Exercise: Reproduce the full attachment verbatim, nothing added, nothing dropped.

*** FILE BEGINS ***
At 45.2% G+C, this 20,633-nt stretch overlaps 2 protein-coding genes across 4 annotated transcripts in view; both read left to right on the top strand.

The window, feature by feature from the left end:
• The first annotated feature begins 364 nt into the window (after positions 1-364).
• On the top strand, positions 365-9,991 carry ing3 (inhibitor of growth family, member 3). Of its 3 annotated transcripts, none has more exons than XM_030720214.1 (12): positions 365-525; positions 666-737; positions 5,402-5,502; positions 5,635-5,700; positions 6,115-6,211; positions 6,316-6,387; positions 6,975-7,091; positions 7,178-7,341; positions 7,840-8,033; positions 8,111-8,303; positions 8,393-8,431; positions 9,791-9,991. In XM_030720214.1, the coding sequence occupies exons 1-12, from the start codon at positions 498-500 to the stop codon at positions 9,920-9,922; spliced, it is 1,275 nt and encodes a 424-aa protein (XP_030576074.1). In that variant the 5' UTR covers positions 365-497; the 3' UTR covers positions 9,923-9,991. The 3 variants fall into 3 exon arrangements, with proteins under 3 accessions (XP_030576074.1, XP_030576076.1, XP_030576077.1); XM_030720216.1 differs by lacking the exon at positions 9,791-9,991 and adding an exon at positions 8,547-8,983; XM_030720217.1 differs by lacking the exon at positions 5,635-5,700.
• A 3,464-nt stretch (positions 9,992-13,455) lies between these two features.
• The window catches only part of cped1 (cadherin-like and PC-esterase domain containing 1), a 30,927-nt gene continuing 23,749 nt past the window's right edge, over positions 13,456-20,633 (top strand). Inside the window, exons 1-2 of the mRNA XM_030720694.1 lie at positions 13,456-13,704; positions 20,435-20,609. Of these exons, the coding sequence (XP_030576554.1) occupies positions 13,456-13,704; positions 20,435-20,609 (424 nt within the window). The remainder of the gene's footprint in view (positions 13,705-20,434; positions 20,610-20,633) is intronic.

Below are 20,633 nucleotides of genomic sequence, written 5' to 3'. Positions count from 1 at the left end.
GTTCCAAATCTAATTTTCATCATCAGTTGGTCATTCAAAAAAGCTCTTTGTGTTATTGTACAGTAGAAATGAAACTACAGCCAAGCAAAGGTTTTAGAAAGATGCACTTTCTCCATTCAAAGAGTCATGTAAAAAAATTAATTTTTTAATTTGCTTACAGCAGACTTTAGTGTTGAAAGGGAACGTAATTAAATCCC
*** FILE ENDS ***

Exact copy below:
At 45.2% G+C, this 20,633-nt stretch overlaps 2 protein-coding genes across 4 annotated transcripts in view; both read left to right on the top strand.

The window, feature by feature from the left end:
• The first annotated feature begins 364 nt into the window (after positions 1-364).
• On the top strand, positions 365-9,991 carry ing3 (inhibitor of growth family, member 3). Of its 3 annotated transcripts, none has more exons than XM_030720214.1 (12): positions 365-525; positions 666-737; positions 5,402-5,502; positions 5,635-5,700; positions 6,115-6,211; positions 6,316-6,387; positions 6,975-7,091; positions 7,178-7,341; positions 7,840-8,033; positions 8,111-8,303; positions 8,393-8,431; positions 9,791-9,991. In XM_030720214.1, the coding sequence occupies exons 1-12, from the start codon at positions 498-500 to the stop codon at positions 9,920-9,922; spliced, it is 1,275 nt and encodes a 424-aa protein (XP_030576074.1). In that variant the 5' UTR covers positions 365-497; the 3' UTR covers positions 9,923-9,991. The 3 variants fall into 3 exon arrangements, with proteins under 3 accessions (XP_030576074.1, XP_030576076.1, XP_030576077.1); XM_030720216.1 differs by lacking the exon at positions 9,791-9,991 and adding an exon at positions 8,547-8,983; XM_030720217.1 differs by lacking the exon at positions 5,635-5,700.
• A 3,464-nt stretch (positions 9,992-13,455) lies between these two features.
• The window catches only part of cped1 (cadherin-like and PC-esterase domain containing 1), a 30,927-nt gene continuing 23,749 nt past the window's right edge, over positions 13,456-20,633 (top strand). Inside the window, exons 1-2 of the mRNA XM_030720694.1 lie at positions 13,456-13,704; positions 20,435-20,609. Of these exons, the coding sequence (XP_030576554.1) occupies positions 13,456-13,704; positions 20,435-20,609 (424 nt within the window). The remainder of the gene's footprint in view (positions 13,705-20,434; positions 20,610-20,633) is intronic.

Below are 20,633 nucleotides of genomic sequence, written 5' to 3'. Positions count from 1 at the left end.
GTTCCAAATCTAATTTTCATCATCAGTTGGTCATTCAAAAAAGCTCTTTGTGTTATTGTACAGTAGAAATGAAACTACAGCCAAGCAAAGGTTTTAGAAAGATGCACTTTCTCCATTCAAAGAGTCATGTAAAAAAATTAATTTTTTAATTTGCTTACAGCAGACTTTAGTGTTGAAAGGGAACGTAATTAAATCCC